Name your baby - if you've experienced a stillbirth or a miscarriage and haven't named your child, yet, do so. This will help to give your baby an identity, and it will be comforting to you when friends and family call your baby by name.
Collect some mementos of your baby - you may feel too grief-stricken to think about keeping your baby's things, but it is important. Later, you will realize how meaningful these hats, pictures, or stuffed animals can be.
if possible, be with your baby - even when he or she is dying. It may seem an insurmountable thing - to watch your baby die, but parents who have lost children say it is very important to do so if you can.
You'll probably be asked about an autopsy. An autopsy may provide some answers as to why your child died and help provide some closure. It's something you can elect to do or not do.
Invite friends and family to your baby's funeral. While many people may not have met your child, having your loved ones with you can be very comforting. This is a chance for public recognition of your baby, a celebration of life.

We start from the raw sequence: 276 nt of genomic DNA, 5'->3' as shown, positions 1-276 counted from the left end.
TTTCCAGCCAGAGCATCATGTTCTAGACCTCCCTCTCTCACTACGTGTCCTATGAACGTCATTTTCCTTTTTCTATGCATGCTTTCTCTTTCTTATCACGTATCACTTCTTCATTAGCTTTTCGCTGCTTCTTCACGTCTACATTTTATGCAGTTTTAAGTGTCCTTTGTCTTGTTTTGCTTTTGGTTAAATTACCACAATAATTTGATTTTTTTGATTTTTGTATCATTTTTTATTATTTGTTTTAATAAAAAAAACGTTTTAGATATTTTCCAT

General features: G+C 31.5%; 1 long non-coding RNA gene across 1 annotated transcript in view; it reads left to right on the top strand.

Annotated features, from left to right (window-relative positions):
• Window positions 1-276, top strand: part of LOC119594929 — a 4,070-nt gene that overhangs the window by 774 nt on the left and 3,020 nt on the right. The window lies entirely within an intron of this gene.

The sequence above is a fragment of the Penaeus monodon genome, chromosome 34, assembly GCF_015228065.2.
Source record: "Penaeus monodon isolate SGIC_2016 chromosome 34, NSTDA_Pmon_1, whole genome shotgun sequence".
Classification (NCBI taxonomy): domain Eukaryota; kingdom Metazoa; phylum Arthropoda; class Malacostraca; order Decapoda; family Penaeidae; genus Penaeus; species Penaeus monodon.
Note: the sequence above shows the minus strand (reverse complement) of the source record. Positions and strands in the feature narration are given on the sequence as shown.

Get into your grief, not out of it - many people want to rush around, keep busy, work harder, to have another baby - all to escape the grief. It doesn't work that way. Your baby will live on forever in your heart and not acknowledging your loss may hinder the grieving process.
Take good care of yourself - grieving and loss depresses the mind and body. You may not want to eat, brush your teeth, take a shower, but you need to. Sometimes, the smallest step can make you feel very accomplished.
Write it out - write it here, for The Band, or in a private journal, but the act of putting words together in sentences can mean all the difference in the world.
Get help - talk to family and friends, and don't be afraid to seek professional help from a grief counselor. There are many support groups available for grieving parents, which you may get from the NICU staff at your local hospital.